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Facebook does anything to profit

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Facebook does anything to profit

By Anthony Gavrilchenko, Columnist

Facebook is a danger to society. This is not a particularly hot take, but it is one that has been supported by recent developments and historical trends.

Under the guise of Thanksgiving, Facebook admitted to the contents of an investigative New York Times piece that suspected systemic misconduct on Facebook’s part in dealing with Russian electioneering, tribalistic divisiveness and anti-Semitic damage control.

This is the most recent case in the company’s troubled history with user privacy, following founder Mark Zuckerberg’s attempt at a human-like Congressional testimony earlier this year. Itself yet another apology for Facebook’s systematic exploitation and commodification of user information, that hearing is simply one more data point in a well-established pattern: Facebook is incapable of self-regulation.

The company’s knowledge of and inaction regarding Russian interference illustrates its prioritization of profit and self-preservation over the public good and American national security.

Instead of taking comprehensive action to alert the proper authorities and make a public statement, Facebook kept the information secret for as long as possible. It censored an April 2017 report detailing Russia’s interference half a year before the first press bombshell.

The tech company hired right-wing opposition research firms to discredit critics and spread disinformation regarding such events, even tapping into growing anti-Semitism by implicating longtime scapegoat George Soros as part of this campaign.

Facebook’s official PR-vetted responses to privacy concerns attempt to divert such debate toward that of individual responsibility, but this blame-shifting is intended to cover up the site’s deliberately manipulative and addictive nature.

Sandy Parakilas, who directed company-wide privacy reform ahead of its initial public offering, compared the experience of quitting Facebook to that of cigarettes. “There was definitely an awareness of the fact that the product was habit-forming and addictive,” Parakilas said.

As he described internal efforts as prioritizing “data collection from its users over protecting them from abuse,” Parakilas joined a growing coalition of privacy experts and industry analysts calling for significant regulation of the social media giant.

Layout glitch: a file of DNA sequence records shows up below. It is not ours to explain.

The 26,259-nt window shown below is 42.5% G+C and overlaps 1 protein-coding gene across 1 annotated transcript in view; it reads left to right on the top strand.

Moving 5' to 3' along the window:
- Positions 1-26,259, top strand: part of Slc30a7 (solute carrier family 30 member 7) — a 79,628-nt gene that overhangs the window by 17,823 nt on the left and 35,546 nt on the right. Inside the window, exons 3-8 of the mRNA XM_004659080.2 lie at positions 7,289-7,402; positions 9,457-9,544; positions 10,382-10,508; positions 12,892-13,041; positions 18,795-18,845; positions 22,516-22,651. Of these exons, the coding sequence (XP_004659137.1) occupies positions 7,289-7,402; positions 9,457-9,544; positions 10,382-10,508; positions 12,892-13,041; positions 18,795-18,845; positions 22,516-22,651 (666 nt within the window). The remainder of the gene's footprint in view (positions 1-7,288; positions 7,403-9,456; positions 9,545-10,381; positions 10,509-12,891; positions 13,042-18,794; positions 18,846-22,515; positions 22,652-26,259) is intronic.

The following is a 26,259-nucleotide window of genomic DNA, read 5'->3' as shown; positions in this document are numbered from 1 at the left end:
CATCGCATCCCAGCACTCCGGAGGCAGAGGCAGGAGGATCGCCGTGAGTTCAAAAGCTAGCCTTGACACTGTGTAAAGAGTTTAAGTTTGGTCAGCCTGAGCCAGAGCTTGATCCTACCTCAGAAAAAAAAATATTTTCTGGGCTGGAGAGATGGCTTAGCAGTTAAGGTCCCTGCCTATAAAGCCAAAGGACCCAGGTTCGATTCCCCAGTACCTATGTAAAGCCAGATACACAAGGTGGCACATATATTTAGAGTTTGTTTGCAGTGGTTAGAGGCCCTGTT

“Facebook needs to be regulated more tightly or broken up so that no single entity controls all of its data,” he said. “The company won’t protect us by itself, and nothing less than our democracy is at stake.”

This is what’s at the heart of my problem with Facebook: Its inherent business model requires bad faith actions to maintain viability.

The only way for it to turn profit is dehumanizing and monetizing our lives, meaning all of its dividing and schismatic effects on modern society are a feature, not a bug.

It makes its biggest bucks when its users are subconsciously herded into echo chambers to be fed propaganda and manipulated each step of the way using targeted ads and algorithms.

From its role in the spread of hate crimes targeting Rohingya refugees to incentivizing partisanship and incivility in a recent online debate, Facebook’s failure to self-regulate has had disastrous consequences for individual victims and for society as a whole.

For a company whose mission statement is to “bring the world closer together,” Facebook seems to be splitting communities apart with each new post. At 2.2 billion users and over 600 million groups, Facebook has grown far beyond what any single company can effectively manage while still benefiting our society as a whole.

Specifically Facebook has a unique burden due to its outsized market dominance and influence; 4 in 10 Americans get their news from the site.

Facebook’s interests align with those of society only when it’s profitable to do so. As long as advertising provides a source of revenue, that intersection is unlikely at best. Any serious attempt to reform or mitigate the platform’s societal impact will have to focus on this fundamental flaw.

Apology after apology, Facebook has failed to deliver on promises of reform, continuing to foster social divisiveness and instability. The time is over for apologies — Facebook needs to be seriously regulated or split up if we want to have any hope for the future of this country’s political discourse.

Anthony is a freshman in LAS.

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